Saturday, December 30, 2023

Top Ten Pearl Jam Moments of 2023, #1


With only just a rumor in 2022, which frankly, we didn't believe, it came an exciting shocker that Stone Gossard and Loosegroove Records decided to celebrate the 30th anniversary of Brad's debut album, Shame, with not only 5 different variants of THAT album on vinyl, but an entirely new Brad album that had been recorded and never cleaned up for release.

With Shawn Smith's passing in 2019 we were sure that we had heard the end of Brad as well, but this song lifts our spirits.  It's everything we could have hoped that a sixth and final album from Smith could have been.  It soothed our soul and helped bring our mourning to an end.

Brad's In the Moment That You're Born was our favorite release in a year of amazing releases and reissues from Ed, Jeff, Mike, Stone, and Matt.  

Now, onto 2024 with hopes of a new album and a real, honest to God tour!

Friday, December 29, 2023

Top Ten Pearl Jam Moments of 2023, #2


Speaking of "Vault" shows ... the "reissues" of the "never before released" Best Buy promotional live album, Give Way, left us asking two questions.  "Why wasn't this a Vault release?."  And "Is it because there are nine songs missing?"

We speculated yesterday whether a drunk monkey may be running the Vault program, but honestly, sometimes recordings are hard to recover and this release was tied up in all sorts of corporate red tape.

So, when Pearl Jam announced we'd be getting this legitimate rarity on Record Store Day, most of us just cheered.  This album was such a myth for years, with copies being stolen and sold for hundreds of dollars.  This year, we all got a chance to get our hands of a well-mixed copy, and wow, does it sound good.  

If you haven't picked up a copy, there are almost certainly some CDs at your local record store.  Go grab it and give a listen right now!

Thursday, December 28, 2023

Top Ten Pearl Jam Moments of 2023, #3

 #3, ATLANTA 1994 ON VINYL    

When Pearl Jam released the audio of their 1994 Atlanta show late in 2020, we weren't clear if it was part of the actual "Vault" program or if it had a number or anything.  Then they started releasing vinyl of previous Vault releases that weren't on vinyl, and it looked like they had a drunk monkey running their program.

Hopefully, this year sets things straight with the release of Pearl Jam's iconic show at the Fox Theater in Atlanta as the official Vault #11, and all 10 previous releases having come out on vinyl, CD, and digital.  Does this set the stage for something great in 2024?  There's so much we're waiting for.

Wednesday, December 27, 2023

Top Ten Pearl Jam Moments of 2023, #4


VinylMePlease's marbled red reissue of Yield was the reissue we didn't know we needed.  It sounds mind blowing good against the original pressing.  Although it was available for only a limited time, hunting this down will be totally worth your time.  Happy 25th Anniversary, Yield!  Even if you did stiff us on Hummus!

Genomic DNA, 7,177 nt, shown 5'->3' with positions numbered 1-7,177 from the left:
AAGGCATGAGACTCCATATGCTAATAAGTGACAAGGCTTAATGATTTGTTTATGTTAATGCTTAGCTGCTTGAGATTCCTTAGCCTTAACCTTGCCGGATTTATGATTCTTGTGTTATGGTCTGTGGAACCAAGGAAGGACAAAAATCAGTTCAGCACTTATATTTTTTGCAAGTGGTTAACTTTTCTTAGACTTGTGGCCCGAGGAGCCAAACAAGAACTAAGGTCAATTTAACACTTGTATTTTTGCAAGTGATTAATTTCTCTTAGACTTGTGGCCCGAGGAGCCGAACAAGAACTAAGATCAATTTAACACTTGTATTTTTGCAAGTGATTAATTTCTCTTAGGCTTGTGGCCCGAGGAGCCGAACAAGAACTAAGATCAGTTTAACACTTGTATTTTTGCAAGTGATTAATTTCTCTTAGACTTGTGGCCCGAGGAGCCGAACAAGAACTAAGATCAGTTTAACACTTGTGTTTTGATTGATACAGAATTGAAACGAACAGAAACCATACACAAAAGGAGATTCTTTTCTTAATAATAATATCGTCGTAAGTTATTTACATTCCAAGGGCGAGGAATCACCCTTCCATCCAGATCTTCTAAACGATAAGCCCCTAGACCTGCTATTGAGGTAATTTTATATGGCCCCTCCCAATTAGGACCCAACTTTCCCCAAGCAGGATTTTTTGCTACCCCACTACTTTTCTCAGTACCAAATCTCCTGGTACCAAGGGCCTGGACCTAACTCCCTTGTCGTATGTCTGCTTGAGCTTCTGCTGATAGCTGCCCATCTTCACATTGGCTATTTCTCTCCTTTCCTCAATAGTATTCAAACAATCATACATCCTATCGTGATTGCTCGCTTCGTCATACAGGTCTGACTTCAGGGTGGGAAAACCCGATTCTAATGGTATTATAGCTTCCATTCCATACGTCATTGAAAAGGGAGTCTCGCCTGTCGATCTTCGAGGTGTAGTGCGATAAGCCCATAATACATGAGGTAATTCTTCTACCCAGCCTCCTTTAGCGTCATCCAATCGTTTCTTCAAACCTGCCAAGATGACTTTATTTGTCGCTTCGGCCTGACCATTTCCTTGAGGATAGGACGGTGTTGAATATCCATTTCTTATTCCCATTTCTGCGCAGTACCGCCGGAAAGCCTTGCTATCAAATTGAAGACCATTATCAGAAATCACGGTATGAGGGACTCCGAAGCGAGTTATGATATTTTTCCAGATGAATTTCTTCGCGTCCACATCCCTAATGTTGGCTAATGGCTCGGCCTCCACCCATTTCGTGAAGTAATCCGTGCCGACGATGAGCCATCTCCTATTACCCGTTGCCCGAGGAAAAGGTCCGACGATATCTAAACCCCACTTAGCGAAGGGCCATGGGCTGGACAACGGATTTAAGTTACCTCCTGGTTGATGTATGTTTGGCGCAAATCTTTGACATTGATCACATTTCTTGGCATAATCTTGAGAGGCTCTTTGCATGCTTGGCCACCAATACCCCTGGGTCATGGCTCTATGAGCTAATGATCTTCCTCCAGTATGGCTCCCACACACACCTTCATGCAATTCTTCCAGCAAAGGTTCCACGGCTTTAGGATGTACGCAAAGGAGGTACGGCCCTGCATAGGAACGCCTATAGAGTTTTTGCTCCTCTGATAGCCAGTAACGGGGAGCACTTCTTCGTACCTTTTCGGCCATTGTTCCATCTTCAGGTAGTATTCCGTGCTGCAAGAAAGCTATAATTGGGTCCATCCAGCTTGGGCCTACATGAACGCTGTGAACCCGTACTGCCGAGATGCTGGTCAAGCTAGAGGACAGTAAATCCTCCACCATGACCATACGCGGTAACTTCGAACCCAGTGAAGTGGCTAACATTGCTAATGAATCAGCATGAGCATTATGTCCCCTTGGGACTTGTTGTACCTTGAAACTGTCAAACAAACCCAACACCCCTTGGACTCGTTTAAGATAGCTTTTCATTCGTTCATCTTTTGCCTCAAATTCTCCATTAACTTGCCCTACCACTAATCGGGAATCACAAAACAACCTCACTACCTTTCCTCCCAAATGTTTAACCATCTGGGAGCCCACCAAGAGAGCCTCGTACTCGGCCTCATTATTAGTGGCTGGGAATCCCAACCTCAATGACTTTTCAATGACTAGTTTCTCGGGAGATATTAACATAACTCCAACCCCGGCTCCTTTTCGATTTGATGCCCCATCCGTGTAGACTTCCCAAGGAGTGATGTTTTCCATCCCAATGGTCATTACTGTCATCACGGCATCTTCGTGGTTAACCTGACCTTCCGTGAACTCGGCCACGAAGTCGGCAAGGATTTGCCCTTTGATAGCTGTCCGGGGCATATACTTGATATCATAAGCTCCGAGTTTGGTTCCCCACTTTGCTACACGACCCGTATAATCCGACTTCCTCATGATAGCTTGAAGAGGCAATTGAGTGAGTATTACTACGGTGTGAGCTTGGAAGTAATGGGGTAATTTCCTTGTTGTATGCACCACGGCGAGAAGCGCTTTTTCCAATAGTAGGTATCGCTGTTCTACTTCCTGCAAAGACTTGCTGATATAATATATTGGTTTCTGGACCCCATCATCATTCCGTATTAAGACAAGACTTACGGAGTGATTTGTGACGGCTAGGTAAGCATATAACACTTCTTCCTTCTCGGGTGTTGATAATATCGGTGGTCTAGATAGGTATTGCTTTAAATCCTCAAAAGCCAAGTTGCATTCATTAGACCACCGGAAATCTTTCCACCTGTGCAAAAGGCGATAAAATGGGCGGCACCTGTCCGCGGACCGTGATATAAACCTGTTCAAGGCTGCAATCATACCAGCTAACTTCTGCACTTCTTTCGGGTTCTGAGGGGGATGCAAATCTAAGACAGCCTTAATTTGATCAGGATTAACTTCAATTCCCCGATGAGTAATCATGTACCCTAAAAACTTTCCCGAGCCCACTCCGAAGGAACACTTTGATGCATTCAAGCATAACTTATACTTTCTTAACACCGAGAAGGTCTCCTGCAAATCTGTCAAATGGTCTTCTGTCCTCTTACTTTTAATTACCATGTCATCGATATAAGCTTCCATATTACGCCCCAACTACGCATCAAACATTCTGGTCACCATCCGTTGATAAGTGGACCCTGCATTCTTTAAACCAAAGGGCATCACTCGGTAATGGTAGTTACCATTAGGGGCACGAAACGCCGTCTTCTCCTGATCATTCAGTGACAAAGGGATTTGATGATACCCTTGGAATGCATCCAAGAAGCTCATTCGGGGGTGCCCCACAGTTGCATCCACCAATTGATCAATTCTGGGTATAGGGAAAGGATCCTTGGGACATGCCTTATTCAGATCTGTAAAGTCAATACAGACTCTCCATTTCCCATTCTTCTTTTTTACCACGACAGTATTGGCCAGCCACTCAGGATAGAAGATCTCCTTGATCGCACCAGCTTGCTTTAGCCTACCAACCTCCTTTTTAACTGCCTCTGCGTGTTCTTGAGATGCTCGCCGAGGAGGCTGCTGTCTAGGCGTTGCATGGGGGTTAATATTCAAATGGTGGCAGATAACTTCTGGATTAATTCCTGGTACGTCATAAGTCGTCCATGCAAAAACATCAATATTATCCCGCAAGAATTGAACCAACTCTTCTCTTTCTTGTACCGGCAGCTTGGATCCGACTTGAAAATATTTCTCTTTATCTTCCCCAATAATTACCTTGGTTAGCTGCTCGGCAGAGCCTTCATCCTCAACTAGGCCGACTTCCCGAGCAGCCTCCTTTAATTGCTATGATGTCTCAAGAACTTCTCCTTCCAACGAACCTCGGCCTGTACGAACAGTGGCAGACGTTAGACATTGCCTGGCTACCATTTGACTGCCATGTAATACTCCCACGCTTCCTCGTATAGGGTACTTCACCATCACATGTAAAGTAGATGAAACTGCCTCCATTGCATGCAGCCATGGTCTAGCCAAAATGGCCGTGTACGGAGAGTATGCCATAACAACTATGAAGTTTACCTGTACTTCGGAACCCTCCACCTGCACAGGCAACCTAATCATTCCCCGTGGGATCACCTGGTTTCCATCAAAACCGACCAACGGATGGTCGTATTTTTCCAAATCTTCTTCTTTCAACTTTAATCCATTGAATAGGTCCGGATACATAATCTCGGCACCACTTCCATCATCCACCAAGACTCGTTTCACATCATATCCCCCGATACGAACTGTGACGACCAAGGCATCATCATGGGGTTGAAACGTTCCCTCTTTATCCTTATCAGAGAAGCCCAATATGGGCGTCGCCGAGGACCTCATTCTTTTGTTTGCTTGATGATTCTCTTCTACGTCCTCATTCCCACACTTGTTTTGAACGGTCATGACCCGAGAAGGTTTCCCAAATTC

Tuesday, December 26, 2023

Top Ten Pearl Jam Moments of 2023, #5


A snapshot of a specific time that doesn't even include "Pearl Jam" on the cover, but is, nonetheless, a favorite of many Pearl Jam fans ... The soundtrack from the movie Judgement Night contains one song featuring Pearl Jam backing Cypress Hill, with Eddie Vedder hard to find.

November's Record Store Day brought us a great sounding, red vinyl re-release of this album.  Was it the first time on vinyl?  It may have been, but either way, it's a favorite we were waiting for.

Top Ten Pearl Jam Moments of 2023, #6


We'd been getting little tastes of Jeff's work with drummer, John Wick, throughout COVID including his scary score for Under the Banner of Heaven, but in 2023, we finally got the album fully of punk fun, Catastrophic Metamorphic, including their first single, a cover of the Buzzcocks' Sitting Around at Home.  

Jeff, arguably the most active member of Pearl Jam when they aren't recording Pearl Jam records (which is either always or never, according to band members) rarely disappoints, and this album certainly doesn't.  A great collection of high tempo rock and punk that was one of our favorite albums of 2023.

P.E.S.T. EP3 on the Way

 In a Christmas Instagram message, Jeff Ament's band, P.E.S.T., featuring himself, aka Jeff Diction) (bass), Dave Parsons (vocals), Charlie Beaton (guitar), and Matthew Bainton (drums) have wrapped another punk EP.  Look for that to drop early in 2024.

Sunday, December 24, 2023

Top Ten Pearl Jam Moments of 2023, #7


In celebration of Vs.' 30th Anniversary, Pearl Jam re-released the album in a few collectible formats, "dreamsicle" vinyl via Ten Club, clear vinyl via Target, and a more widely available black vinyl.  They also put out the album again on cassette and release a new Spacial Atmos digital format.

Reports were that every version sounded great, with MAYBE just a little lowering of drums and upping of bass in the mix, but arguments continue.

Top Ten Pearl Jam Moments of 2023, #8

 #7, The Rockfords

Plenty of reasons to head out on Record Store Day this year.  The Rockfords, Mike McCready's band with Carrie Akre, Chris Friel, Rick Friel, and Danny Newcomb reissued their long out-of-print debut album and paired it with their later EP, Waiting, in a single package.

To sweeten the deal, the band even played live at Easy Street Records in Seattle on Record Store Day.

Top Ten Pearl Jam Moments of 2023, #9